Showtime’s All Access (and before that, HBO’s 24/7) delights in telling us the same Floyd Mayweather story, over and over. He works hard, plays hard. He lives in an awesome mansion, drives awesome cars, and has a perpetual hip-hop soundtrack playing behind his every move.
The opponents come and go. They don’t really matter and haven’t really mattered since Oscar De la Hoya in the very first 24/7. This is The Mayweather Show and as long as he keeps winning and selling pay-per-views, nobody else will matter.
The problem with The Mayweather Show, however, is that the list of available co-stars is running low. The five-division world champ has beaten everyone worth beating and is shut off by boxing politics from facing anyone employed by former promoter Bob Arum. So, unless we’re talking fantasy league BS like “Money” vs. Andre Ward or Gennady Golovkin, Mayweather’s list of real and bankable opposition is down to one.
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Saul ‘Canelo’ Alvarez is like no other 23-year-old you’ll ever meet. At five years of age he began helping his father at their ice cream/paleta business. By eight, he was a full-time employee. By thirteen, he was out of school and training full-time for a career as a professional fighter. By fifteen he was a professional prizefighter. By sixteen he was a father. And by seventeen, he was a local attraction in Guadalajara with his own promotional company and small stable of fighters.
The story goes that a child Canelo, just getting his feet wet in the fight business, would often cry during sparring sessions against other children, not because he was losing or because he was getting hit, but he would cry out of frustration— because he wanted to be great and his body couldn’t yet do what he wanted it to do.
On paper, Canelo shouldn’t be a match for Mayweather. Not yet, anyway. His footwork is too clumsy, his approach is too conventional. There’s nothing in his body of work that would suggest a readiness for the craft and guile of someone like Mayweather. But, mentally, the kid is cast iron tough and laser beam focused. That, alone, makes him dangerous– at least in terms of being able to execute a coherent game plan and not fall into a state of quiet resignation, like most Mayweather opponents do. And, physically, he’s a big, strong kid, who will actually understand what it means to be a big, strong kid thirteen years younger and twenty pounds heavier than his opponent.
But most of all, Saul Alvarez is dangerous because he deeply and truly believes that he can win.
While past Mayweather opponents gave lip service to winning, it was hard to believe that they didn’t know the real deal, deep down inside. Did Robert Guerrero, who had a relatively tough time with Selcuk Aydin less than a year before his Mayweather bout, really envision himself beating the world’s best? Or how about a battle-weary Miguel Cotto or Victor Ortiz, he of the frazzled psyche? Yes, they all wanted to win and all had prepared to win, but only they can tell you if they really, truly felt that they were in for anything more than a big payday and a game try at solving the Mayweather riddle.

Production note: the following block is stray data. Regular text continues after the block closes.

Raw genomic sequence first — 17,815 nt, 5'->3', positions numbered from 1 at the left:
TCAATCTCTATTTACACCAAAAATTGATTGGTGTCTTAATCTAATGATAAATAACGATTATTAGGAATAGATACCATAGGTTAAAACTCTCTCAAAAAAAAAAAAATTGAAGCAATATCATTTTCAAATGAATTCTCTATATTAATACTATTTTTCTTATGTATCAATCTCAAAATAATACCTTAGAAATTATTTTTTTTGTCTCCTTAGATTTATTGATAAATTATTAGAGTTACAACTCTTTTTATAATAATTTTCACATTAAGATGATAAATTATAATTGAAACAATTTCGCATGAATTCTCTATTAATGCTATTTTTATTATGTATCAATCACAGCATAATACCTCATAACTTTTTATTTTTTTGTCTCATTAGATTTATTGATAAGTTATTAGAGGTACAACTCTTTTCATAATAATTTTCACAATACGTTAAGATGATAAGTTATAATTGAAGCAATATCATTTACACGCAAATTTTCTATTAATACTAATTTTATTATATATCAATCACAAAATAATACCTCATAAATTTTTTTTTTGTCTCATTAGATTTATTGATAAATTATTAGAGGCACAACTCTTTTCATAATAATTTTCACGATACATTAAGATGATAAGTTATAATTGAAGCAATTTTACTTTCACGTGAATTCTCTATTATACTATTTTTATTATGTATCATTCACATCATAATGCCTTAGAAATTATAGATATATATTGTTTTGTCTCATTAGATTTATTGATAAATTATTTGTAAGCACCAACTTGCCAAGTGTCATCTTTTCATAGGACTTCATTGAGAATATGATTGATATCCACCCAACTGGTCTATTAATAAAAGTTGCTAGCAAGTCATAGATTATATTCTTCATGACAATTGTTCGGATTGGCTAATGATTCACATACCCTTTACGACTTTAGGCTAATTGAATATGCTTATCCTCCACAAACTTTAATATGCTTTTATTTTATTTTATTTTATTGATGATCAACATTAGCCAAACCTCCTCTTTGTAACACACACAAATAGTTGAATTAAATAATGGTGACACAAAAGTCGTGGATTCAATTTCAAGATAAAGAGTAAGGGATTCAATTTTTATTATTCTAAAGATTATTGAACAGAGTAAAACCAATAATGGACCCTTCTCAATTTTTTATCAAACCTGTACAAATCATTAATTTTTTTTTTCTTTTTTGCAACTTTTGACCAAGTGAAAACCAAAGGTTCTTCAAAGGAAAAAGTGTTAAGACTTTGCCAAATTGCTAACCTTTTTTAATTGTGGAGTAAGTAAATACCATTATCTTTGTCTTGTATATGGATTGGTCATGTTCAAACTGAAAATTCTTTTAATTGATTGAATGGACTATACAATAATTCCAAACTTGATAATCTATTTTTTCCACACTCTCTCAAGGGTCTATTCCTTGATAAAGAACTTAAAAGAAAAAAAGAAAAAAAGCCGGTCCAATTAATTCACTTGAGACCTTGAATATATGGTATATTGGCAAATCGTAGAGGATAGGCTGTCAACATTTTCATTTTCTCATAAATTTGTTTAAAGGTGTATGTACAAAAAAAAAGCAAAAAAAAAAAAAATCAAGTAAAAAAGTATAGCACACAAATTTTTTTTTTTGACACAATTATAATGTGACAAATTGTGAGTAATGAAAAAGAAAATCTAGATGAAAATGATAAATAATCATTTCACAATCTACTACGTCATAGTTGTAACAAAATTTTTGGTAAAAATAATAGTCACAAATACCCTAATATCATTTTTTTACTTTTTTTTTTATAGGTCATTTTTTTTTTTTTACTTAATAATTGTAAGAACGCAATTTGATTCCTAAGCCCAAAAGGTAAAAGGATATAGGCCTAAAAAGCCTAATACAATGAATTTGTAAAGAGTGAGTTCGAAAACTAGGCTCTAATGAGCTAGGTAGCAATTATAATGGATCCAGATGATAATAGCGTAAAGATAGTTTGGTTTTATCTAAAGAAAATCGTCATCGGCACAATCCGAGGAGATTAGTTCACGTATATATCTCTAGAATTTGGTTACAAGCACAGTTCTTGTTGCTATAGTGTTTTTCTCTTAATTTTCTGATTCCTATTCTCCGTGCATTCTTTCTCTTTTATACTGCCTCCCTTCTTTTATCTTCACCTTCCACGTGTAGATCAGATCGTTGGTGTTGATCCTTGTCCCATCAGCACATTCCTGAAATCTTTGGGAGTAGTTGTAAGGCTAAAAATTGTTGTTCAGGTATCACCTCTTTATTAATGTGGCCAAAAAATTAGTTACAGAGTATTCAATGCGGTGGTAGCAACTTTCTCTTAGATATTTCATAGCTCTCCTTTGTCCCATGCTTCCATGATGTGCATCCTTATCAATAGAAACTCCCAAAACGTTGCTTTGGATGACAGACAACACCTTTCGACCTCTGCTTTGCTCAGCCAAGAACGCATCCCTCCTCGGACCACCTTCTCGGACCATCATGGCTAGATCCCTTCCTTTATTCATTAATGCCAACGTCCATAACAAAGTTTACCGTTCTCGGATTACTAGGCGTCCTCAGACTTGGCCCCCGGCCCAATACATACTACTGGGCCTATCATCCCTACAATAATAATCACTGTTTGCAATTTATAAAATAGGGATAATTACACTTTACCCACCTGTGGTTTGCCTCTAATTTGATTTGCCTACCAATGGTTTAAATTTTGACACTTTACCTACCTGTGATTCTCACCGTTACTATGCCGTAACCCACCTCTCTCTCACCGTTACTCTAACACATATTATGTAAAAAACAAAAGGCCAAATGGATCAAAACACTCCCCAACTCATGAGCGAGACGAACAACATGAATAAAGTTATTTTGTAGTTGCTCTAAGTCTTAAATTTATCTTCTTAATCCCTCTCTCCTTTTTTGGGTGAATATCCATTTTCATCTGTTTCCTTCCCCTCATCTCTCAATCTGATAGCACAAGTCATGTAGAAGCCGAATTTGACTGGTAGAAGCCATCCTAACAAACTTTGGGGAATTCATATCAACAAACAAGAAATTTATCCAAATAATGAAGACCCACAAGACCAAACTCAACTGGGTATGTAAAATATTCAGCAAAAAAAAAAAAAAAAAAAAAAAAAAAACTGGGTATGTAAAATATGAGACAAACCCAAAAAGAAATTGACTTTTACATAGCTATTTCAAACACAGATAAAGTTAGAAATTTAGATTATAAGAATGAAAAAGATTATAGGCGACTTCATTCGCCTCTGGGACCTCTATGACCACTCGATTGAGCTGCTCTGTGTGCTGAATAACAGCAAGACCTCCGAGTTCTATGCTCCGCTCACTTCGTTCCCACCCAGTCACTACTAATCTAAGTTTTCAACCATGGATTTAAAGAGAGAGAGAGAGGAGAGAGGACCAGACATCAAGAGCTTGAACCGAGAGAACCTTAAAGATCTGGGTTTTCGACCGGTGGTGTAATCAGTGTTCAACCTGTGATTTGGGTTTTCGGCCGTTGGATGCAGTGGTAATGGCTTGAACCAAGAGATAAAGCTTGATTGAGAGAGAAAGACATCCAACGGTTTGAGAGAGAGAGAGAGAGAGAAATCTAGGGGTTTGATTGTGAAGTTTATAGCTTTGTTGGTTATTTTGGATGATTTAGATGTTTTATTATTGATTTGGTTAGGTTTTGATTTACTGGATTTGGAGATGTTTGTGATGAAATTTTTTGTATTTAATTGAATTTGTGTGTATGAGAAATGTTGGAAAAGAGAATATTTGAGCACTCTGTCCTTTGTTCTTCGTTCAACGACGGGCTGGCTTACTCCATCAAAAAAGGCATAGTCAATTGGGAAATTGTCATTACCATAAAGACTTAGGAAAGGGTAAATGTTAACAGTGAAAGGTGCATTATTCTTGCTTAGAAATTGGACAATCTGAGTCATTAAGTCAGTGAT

For the last several years, Mayweather bouts have become more like exhibitions of his greatness than actual prizefights. The questions posed had little to do with if he’d win, but were more along the lines of how he’d win and what he’d do next. And since reaching his mid-thirties, the question of “how much longer” has been added to the list.
This time, most of the questions surrounding this Saturday’s fight center around the actual fight. What happens if/when Alvarez connects with something hard? Are Mayweather’s legs and reflexes up to doing what he needs to do in order to win? If not, does he have the power to deter his much larger foe? Will Alvarez deliver true to form and execute his game plan like the mental juggernaut he seems to be? Will the 152 lb. catchweight clause rob Alvarez of enough juice to make a difference? And, maybe, most importantly, will the behind-the-scenes power brokers of the sport interject themselves to force a passing of the torch?
The battle begins with Canelo Alvarez, though. Forget the despicable collusion between Golden Boy and the WBC that brought him his junior middleweight world title and focus on the kid who turned his red hair and freckles from a perceived abnormality into a bankable asset. Focus on the kid who runs a small empire and has conquered everything and everyone in his way. Focus on the young fighter who has improved with each fight and seems to augment his ring IQ with each passing round.
This will be a fight, not an exhibition because self-doubt and quiet resignation are completely foreign to Alvarez’s character.
In boxing, it doesn’t necessarily take greatness to beat greatness. All it takes is the right frame of mind and the right approach. Sometimes, it only takes one brief moment during thirty-six minutes of combat to achieve the seemingly impossible. Sometimes mind over matter is more than just a saying.
“I’ve visualized this moment thousands of times,” Alvarez told Sipse.com, shortly after the Mayweather bout had been signed. “I see myself winning the fight. It’s hard to explain, but I see myself with my hands held high, belts draped over me.”
You can email Paul at email@example.com or watch as he fails spectacularly at being mainstream. Paul is a full member of the Burger King Kids’ Club, a born iconoclast, and an ordained minister in the Universal Life Church.
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